It is morning in Indiana, dawning a new day of liberating nothingness, where we’ll gauge the day’s success through a holiday filter: by euchre records, by loners won, by chocolate wrappers, by bottles in the recycling bin, by laughter, by joyful tears. I trust no preacher, no zealot’s shaming of gluttony if they have not experienced Christmas in Indiana. I trust no one who shames heaven, for that’s what devils do, jealous of all the joyful saints around the table at the banquet.
The pandemic has only freed us to be more lazy, more gluttonous, to refrain from making plans and simply remain at home with immediate family. As we crowd around the island to do what we did yesterday—to eat, to drink, to play boardgames and cards—my twenty-five pound shepherd-beagle, Bailee Mae, has already assumed her quiet perch, there in her favorite spot in the entire world, on a rug in front of the sliding-glass door of my parents’ ranch house.
She sits perfectly still, looking out at the backyard and the acres of plowed soybean fields behind the barn, stretching out like the desert. I watch her with intrigue. She sat there yesterday and the day before that, perfectly content, noticing every detail in creation’s natural unfolding. The wind blows; her head tilts. A bird glides by; her eyes shift. Thin clouds disperse; she glances up. She sees it all, just as it is.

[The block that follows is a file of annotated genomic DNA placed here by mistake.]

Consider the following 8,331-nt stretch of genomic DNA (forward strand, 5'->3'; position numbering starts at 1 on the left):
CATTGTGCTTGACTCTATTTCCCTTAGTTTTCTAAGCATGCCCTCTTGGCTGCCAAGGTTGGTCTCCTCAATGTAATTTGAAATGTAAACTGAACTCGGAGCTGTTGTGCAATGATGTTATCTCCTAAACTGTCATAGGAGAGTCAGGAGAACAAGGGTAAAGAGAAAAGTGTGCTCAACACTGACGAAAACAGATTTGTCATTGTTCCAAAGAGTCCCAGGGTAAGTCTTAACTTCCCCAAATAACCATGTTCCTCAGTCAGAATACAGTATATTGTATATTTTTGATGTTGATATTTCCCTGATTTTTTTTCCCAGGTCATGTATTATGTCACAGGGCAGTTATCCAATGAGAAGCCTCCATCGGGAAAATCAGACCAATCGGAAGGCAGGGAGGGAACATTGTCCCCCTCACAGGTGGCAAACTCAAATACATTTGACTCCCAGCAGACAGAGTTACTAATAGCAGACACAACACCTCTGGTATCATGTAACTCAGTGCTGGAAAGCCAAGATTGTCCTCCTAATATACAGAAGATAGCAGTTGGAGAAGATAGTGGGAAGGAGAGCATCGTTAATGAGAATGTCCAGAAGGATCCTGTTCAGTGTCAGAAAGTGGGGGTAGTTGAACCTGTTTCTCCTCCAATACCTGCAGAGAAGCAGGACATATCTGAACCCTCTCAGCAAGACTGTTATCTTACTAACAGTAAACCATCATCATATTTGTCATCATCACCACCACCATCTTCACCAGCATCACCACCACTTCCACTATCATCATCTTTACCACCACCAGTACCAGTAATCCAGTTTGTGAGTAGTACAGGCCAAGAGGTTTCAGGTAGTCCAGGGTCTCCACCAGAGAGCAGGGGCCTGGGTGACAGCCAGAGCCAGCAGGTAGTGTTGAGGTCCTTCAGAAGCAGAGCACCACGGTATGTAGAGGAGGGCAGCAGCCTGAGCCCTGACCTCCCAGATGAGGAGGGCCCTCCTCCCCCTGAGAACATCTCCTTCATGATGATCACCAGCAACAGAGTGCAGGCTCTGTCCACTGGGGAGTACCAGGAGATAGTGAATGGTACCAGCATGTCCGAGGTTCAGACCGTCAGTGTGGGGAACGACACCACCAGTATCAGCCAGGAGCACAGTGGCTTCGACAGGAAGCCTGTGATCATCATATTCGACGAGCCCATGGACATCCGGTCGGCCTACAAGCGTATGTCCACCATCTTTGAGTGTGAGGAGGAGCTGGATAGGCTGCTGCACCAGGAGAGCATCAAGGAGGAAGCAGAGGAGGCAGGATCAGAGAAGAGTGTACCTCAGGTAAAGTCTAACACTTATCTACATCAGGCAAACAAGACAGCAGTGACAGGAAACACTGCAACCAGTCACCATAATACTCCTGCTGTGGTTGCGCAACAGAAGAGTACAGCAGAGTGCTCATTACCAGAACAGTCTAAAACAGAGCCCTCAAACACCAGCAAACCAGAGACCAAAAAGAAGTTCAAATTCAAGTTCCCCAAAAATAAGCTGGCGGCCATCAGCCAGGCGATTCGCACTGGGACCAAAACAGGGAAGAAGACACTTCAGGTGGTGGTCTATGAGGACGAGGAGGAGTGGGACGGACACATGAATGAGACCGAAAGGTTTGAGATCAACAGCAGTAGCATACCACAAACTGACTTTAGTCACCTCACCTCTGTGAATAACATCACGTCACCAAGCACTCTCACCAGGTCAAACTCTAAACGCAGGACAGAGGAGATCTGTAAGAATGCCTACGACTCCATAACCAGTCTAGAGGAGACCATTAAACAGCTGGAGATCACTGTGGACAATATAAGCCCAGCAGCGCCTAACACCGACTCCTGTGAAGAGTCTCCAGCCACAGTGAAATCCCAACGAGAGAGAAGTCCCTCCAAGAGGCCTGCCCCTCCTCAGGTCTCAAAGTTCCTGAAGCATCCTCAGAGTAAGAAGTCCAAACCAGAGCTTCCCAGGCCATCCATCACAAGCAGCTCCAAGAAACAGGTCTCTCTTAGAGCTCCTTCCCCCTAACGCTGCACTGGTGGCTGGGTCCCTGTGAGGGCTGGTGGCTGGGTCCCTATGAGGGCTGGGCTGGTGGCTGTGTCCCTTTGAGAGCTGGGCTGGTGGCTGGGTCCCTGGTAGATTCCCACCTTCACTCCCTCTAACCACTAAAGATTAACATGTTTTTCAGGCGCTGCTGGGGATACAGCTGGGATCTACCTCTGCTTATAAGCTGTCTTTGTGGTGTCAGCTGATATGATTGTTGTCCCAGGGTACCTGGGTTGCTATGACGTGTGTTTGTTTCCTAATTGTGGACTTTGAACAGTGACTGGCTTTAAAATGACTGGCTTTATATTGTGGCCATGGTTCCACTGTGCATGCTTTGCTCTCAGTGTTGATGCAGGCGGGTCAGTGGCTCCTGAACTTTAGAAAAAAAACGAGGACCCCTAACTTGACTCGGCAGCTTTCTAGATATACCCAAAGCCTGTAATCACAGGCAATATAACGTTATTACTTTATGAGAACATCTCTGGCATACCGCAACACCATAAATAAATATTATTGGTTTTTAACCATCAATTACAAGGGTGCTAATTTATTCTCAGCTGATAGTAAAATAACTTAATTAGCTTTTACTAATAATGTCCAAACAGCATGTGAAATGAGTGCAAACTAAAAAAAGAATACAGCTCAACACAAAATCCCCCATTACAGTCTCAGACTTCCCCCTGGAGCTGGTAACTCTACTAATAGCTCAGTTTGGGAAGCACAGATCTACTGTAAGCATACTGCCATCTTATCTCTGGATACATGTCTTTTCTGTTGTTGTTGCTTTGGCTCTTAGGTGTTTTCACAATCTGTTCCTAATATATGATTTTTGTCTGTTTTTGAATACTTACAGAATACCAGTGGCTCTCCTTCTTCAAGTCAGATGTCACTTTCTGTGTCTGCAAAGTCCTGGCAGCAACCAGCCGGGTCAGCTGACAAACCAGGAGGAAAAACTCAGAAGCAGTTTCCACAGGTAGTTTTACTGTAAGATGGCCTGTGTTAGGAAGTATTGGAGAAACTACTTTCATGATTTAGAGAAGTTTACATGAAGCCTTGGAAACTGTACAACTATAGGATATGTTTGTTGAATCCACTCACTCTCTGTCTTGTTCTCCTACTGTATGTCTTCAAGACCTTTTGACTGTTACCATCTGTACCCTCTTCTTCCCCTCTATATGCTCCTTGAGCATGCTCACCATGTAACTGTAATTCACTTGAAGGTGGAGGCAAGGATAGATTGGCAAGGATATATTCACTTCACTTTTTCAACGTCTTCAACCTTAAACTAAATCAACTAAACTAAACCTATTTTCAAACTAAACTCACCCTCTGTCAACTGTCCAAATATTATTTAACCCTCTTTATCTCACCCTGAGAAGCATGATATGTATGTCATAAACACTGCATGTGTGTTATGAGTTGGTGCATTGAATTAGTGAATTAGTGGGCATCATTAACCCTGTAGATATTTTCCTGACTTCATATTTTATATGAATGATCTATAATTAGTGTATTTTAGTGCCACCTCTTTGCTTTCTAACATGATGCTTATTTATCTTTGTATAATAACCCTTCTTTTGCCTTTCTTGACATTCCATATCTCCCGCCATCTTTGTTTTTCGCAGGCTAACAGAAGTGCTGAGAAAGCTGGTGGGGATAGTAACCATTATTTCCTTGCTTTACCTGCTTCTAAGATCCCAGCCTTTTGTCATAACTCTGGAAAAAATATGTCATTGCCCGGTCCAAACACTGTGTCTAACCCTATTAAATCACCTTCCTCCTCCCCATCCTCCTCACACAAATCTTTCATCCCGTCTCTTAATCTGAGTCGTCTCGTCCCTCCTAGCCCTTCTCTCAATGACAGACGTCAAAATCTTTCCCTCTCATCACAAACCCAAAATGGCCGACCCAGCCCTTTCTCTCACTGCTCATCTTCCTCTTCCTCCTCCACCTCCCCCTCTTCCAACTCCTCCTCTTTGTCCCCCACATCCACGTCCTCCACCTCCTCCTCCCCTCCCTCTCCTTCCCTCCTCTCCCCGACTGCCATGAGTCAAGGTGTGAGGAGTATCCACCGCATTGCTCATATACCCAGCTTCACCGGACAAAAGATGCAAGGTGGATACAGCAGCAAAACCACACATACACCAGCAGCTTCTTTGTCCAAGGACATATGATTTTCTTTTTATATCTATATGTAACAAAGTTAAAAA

Bailee Mae is a city pup, but not by choice. If she could have things her way, she’d live right here, with my parents, smack-dab in the country, surrounded by the quiet peace of Hoosier farmland. If she could have things her way, she’d be a country pup. I live in the city because I like the lifestyle, I suppose. I like to walk or take the train wherever I want, to be surrounded by people and by culture, to always have something new to experience—something to do—but Bailee Mae is not as captivated by the city sights and sounds. She just sleeps all day back home. Here she binge-watches the cosmos through a window.
She is the ultimate contemplative, I think to myself. Content to be who she is, where she is, present to the unfolding mystery on the other side of the glass. She has not overcomplicated life with distractions and demands, with projections or performance, with going somewhere or climbing something or obsessing about the future. She is here, present at the window. It is enough.